A few years ago I was talking one of my mentors at Kidney Week, John Asplin. He mentioned
that he taught an integrated lecture on metabolic alkalosis and hypokalemia. I thought this was an inspired idea.
Teaching separate classes on both subjects results in a lot of overlap because the renal mechanisms for both disease are the same, this means that many of the diseases that cause one, also cause the other.
Additionally hypokalemia can cause metabolic alkalosis and metabolic alkalosis can cause hypokalemia, so it makes sense to teach both of these conditions in an integrated lecture.
Lastly, teaching each electrolyte individually in isolation from each other is a missed opportunity. One can only appreciate the beauty of electrolyte physiology when one understands how each electrolyte fits together and how abnormalities in one is associated and affects all of the other electrolytes.
Unfortunately, I botched the lecture. I gave this lecture for the first time for the Oakland University Beaumont Medical School this past August. I knew it didn’t go too well, but this week I received the class feedback. Overall my statistical evaluations were excellent but when I read the comments the students were jackals. They savaged this lecture.
Timing was on my side, I was scheduled to give this lecture the day after I received feedback. I’m not done tweaking it but what I did for my Tuesday lecture was add more connective tissue between the concepts, and fill in with some additional summary slides.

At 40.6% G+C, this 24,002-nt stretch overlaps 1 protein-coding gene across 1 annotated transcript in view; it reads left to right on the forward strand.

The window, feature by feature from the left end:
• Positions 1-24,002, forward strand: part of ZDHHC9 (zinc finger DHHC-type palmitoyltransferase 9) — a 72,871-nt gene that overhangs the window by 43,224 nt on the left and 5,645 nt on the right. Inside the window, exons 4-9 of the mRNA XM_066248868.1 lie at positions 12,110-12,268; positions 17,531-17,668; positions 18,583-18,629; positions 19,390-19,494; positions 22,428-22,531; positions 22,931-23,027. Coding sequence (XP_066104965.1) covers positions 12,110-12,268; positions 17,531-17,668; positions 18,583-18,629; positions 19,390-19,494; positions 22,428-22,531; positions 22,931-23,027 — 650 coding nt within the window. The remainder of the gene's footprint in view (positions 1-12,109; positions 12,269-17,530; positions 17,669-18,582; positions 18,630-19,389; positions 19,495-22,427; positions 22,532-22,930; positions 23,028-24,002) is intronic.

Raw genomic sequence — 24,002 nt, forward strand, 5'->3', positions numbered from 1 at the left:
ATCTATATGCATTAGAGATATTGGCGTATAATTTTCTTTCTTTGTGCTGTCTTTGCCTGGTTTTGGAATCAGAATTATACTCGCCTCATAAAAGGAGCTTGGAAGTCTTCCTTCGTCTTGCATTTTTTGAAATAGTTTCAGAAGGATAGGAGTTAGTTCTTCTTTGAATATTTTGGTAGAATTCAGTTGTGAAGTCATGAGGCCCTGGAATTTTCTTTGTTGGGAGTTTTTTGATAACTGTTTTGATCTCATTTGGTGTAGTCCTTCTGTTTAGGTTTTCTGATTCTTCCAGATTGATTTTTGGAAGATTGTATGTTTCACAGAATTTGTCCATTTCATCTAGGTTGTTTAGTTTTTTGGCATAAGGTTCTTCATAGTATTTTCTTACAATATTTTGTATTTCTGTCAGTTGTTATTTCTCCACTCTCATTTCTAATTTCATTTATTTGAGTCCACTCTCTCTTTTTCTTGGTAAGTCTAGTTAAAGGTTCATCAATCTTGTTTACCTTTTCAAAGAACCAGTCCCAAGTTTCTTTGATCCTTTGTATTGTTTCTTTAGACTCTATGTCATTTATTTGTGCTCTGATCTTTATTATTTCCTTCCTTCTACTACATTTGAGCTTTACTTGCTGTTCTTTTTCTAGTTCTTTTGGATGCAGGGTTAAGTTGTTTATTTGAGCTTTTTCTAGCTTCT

Right now, I’m using it as a lecture to follow-up my potassium lecture, but at OU the students didn’t have any baseline potassium knowledge. In order for this lecture to work the students must already understand the basics of potassium, especially the central role that renal potassium handling has in potassium homeostasis. Hopefully I will be able to negotiate another hour into the GU schedule for this lecture.
My next plans for this lecture is to cut out a lot of the opening slides. The purpose of those slides is to quickly move from introducing potassium and hypokalemia to getting to the truth that hypokalemia is almost solely a disease of increased renal losses.
I want to add a slide about disease opposites:
- Pseodohypoaldosteronism type 1 and Liddle syndrome
- Godon’s syndrome and gittleman’s syndrome
- Adrenal insufficiency and AME
I want to add some slides on how hypokalemia causes (specifically, maintanes) metabolic alkalosis and then how metabolic alkalosis causes hypokalemia.